Table of Contents
Journal of Mycology
Volume 2015 (2015), Article ID 185821, 4 pages
Research Article

Antimicrobial Potential of Crude Extract of Curvularia lunata, an Endophytic Fungi Isolated from Cymbopogon caesius

1Department of PG Studies and Research in Applied Botany, Kuvempu University, Jnanasahyadri, Shankaraghatta, Karnataka 577451, India
2Department of Botany, Sahyadri Science College (Autonomous), Shivamogga, Karnataka 577203, India

Received 5 August 2015; Revised 8 November 2015; Accepted 10 November 2015

Academic Editor: Terezinha Inez Estivalet Svidzinski

Copyright © 2015 K. S. Avinash et al. This is an open access article distributed under the Creative Commons Attribution License, which permits unrestricted use, distribution, and reproduction in any medium, provided the original work is properly cited.


Cymbopogon caesius grass is an aromatic tall grass species which grows in waste field and along the edges of crop fields in Karnataka. From this grass fungal endophytes were isolated on PDA medium and identified as Curvularia lunata. The fungus was cultured on Potato Dextrose broth for production of fungal metabolites. Ethyl acetate extract of the C. lunata was obtained by liquid-liquid partition of broth of endophyte and evaporation. Dried crude extract was tested for antimicrobial activity by agar well diffusion method. The extract showed antimicrobial nature against all the test pathogens. Crude extract of C. lunata is highly active against Staphylococcus aureus with the inhibition percentage of 92 and Candida albicans with 81 percent inhibition.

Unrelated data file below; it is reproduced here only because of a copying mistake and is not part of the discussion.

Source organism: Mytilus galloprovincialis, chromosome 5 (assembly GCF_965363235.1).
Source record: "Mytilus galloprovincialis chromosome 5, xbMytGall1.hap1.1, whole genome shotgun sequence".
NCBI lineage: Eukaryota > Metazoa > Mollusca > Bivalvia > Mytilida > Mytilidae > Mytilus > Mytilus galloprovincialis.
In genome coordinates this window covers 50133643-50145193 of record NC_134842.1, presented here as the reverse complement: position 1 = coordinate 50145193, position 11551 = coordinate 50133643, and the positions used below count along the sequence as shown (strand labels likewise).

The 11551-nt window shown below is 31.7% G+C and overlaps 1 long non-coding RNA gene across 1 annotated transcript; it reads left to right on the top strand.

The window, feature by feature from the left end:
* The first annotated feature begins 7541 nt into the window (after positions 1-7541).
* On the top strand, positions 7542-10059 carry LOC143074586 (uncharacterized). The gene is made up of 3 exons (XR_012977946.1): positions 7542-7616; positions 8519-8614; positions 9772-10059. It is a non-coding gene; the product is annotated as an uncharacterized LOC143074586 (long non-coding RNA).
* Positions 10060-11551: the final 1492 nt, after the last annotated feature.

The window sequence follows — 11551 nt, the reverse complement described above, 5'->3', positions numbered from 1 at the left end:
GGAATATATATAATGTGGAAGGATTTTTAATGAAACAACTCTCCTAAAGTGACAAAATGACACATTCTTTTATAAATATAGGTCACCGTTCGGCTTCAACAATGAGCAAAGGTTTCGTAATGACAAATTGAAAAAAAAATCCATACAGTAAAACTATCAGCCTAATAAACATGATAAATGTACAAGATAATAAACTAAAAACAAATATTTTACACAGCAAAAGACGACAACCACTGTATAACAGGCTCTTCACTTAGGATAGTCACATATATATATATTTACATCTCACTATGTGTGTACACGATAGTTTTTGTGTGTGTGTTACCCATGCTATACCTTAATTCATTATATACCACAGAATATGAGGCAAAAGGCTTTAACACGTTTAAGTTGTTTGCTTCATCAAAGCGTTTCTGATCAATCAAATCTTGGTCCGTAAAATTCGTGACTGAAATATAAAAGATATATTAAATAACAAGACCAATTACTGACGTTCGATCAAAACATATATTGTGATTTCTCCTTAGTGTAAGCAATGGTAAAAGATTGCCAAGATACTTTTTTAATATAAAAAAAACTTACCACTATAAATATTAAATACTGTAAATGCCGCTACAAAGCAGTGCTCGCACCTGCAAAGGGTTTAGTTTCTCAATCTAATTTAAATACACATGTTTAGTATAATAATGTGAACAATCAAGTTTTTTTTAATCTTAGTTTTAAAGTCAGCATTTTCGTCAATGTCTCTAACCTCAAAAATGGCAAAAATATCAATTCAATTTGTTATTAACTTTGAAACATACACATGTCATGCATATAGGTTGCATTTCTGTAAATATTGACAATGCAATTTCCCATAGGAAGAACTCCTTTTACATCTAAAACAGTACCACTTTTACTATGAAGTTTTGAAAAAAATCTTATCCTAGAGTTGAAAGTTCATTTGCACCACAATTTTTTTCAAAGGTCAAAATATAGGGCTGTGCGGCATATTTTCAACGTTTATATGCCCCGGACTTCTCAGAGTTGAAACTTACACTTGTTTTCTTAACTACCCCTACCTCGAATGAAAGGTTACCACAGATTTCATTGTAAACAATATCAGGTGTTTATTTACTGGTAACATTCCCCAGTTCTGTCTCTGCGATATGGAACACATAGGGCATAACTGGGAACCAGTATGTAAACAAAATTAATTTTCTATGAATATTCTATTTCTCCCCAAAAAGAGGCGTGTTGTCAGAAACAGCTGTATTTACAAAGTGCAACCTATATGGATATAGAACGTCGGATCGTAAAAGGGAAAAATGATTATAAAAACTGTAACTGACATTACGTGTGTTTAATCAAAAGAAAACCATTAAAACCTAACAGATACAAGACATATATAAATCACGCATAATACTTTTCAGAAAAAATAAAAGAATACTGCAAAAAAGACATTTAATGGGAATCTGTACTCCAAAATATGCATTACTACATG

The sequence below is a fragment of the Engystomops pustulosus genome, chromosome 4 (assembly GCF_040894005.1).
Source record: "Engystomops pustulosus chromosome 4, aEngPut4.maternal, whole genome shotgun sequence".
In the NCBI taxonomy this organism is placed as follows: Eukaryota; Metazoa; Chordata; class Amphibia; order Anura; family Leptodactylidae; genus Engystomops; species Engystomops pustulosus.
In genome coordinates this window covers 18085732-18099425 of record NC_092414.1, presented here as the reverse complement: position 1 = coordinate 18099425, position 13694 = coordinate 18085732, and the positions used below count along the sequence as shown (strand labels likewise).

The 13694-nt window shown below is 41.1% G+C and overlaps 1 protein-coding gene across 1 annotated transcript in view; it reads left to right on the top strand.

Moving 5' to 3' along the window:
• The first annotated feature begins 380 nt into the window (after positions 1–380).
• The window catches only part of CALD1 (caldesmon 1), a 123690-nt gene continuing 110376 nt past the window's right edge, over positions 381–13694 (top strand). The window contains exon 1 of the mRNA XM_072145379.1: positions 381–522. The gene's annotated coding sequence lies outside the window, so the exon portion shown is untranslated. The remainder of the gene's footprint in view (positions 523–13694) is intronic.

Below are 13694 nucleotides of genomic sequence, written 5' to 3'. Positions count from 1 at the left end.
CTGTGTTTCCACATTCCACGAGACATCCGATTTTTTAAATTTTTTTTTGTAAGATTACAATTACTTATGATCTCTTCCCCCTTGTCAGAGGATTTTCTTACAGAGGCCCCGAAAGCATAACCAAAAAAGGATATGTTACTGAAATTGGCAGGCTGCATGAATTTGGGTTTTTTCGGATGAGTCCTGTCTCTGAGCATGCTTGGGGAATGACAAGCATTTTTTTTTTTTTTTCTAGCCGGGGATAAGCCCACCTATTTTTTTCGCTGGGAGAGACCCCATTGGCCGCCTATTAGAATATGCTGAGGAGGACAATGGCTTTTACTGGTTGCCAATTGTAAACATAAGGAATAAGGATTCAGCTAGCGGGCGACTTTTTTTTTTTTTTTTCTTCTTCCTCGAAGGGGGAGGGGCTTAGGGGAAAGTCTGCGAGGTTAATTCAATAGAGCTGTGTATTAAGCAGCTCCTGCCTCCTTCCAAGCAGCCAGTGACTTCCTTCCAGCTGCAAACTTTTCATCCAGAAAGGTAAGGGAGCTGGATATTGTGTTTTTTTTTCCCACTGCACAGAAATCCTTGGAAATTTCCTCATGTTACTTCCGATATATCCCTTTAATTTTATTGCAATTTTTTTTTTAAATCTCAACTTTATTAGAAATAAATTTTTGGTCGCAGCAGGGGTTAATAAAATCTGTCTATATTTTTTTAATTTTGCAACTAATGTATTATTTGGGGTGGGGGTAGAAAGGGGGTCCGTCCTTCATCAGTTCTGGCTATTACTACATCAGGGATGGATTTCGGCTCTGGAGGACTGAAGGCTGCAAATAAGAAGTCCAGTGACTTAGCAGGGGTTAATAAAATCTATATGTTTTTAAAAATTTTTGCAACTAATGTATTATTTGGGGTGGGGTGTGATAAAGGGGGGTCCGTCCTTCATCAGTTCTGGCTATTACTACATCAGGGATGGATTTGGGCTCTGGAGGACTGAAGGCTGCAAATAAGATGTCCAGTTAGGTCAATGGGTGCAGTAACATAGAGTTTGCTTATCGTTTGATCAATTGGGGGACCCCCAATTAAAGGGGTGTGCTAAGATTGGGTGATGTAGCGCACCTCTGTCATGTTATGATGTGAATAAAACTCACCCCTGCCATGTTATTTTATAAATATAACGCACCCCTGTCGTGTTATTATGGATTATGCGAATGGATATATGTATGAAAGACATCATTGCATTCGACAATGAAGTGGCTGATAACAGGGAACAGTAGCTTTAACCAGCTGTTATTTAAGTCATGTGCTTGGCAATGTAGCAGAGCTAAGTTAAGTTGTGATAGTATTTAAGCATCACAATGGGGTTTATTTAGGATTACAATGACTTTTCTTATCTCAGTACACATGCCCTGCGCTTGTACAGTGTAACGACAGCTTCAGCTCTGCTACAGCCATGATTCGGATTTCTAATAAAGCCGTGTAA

1. Introduction

A number of plant species have been examined, and it is projected that there are more than one million endophytic fungi in association with many plants existing in nature [1]. The success for naturally occurring therapeutic agents depends on fractionation and purification procedures. The plant is an extraordinarily common and widespread source of organic energy. It is thus likely that a huge array of fungi interacts with plants. Plants and fungi engage in intimate relationships that range from harmful to beneficial activities. Parasitic fungi can cause both wild and cultivated plants and sometimes cause serious loss in the agriculture sector. Endophytes are microbes often bacteria or fungi living within a plant at least for part of their life without causing any apparent negative effects. They reside inside the tissues of nearly all the healthy plants. A wide diversity of fungi was isolated from healthy tissues of most terrestrial and aquatic plants and red and brown algae. Fungi are present in most plant parts [2].